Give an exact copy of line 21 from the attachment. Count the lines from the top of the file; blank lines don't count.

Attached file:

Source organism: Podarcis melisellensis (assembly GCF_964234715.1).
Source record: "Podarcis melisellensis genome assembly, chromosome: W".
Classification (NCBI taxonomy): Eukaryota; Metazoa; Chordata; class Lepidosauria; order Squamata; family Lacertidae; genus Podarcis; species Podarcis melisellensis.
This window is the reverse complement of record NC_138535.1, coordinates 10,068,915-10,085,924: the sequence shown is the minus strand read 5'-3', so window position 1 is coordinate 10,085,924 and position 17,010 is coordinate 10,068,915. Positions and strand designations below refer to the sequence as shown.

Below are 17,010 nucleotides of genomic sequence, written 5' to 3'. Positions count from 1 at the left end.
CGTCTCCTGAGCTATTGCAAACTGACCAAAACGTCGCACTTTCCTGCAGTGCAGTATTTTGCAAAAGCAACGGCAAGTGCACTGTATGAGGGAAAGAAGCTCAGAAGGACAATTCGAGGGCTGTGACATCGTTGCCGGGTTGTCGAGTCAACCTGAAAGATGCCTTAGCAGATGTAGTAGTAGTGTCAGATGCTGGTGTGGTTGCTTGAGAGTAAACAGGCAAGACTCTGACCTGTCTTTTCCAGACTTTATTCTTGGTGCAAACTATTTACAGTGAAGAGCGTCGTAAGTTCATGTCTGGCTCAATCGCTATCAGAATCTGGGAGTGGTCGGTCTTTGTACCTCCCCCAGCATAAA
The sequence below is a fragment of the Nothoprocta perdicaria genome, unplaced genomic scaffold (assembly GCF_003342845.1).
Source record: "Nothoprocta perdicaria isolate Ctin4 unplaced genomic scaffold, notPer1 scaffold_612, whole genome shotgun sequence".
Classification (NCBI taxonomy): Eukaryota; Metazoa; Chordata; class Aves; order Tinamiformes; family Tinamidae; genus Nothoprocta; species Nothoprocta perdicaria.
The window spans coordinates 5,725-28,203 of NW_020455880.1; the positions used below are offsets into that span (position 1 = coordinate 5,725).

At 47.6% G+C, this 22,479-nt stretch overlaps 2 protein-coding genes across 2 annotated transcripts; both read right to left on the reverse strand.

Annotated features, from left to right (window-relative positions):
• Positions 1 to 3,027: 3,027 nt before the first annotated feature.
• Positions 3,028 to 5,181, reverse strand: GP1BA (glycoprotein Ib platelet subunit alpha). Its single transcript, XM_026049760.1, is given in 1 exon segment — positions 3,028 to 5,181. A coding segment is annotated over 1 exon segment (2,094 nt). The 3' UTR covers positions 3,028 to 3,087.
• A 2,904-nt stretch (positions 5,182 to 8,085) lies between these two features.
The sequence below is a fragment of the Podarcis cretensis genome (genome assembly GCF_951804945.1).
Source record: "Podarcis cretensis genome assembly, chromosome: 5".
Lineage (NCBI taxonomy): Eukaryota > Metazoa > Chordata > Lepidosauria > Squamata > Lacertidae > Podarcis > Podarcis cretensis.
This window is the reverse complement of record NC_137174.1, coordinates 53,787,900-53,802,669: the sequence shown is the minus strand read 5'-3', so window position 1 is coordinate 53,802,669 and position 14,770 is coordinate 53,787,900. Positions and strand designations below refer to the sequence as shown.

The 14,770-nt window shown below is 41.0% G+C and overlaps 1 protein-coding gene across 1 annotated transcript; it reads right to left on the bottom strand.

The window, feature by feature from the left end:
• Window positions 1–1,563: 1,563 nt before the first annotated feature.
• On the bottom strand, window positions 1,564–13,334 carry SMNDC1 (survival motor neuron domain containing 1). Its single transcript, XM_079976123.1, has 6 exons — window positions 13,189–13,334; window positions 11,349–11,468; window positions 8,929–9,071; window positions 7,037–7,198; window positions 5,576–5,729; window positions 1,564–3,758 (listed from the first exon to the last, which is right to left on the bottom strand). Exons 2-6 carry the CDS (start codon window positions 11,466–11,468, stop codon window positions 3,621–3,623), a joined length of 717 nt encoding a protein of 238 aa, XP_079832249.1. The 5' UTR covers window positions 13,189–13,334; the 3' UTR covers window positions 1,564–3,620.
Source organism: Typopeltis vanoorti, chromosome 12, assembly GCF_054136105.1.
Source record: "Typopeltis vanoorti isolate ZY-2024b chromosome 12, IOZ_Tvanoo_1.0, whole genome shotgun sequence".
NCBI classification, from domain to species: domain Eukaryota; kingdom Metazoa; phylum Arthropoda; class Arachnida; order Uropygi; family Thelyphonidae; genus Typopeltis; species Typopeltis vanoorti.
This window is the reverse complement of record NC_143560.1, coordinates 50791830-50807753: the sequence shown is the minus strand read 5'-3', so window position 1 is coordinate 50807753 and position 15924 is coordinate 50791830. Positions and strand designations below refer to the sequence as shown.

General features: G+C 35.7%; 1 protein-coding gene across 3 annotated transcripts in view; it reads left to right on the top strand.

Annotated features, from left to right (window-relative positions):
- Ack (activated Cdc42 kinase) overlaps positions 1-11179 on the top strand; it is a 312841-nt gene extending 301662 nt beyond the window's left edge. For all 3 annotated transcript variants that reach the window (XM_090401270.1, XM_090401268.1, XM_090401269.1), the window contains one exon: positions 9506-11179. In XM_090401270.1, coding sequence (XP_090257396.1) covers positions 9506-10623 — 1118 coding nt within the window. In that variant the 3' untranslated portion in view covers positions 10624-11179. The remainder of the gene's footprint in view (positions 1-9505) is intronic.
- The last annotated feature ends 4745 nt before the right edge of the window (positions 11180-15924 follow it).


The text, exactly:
The window, feature by feature from the left end: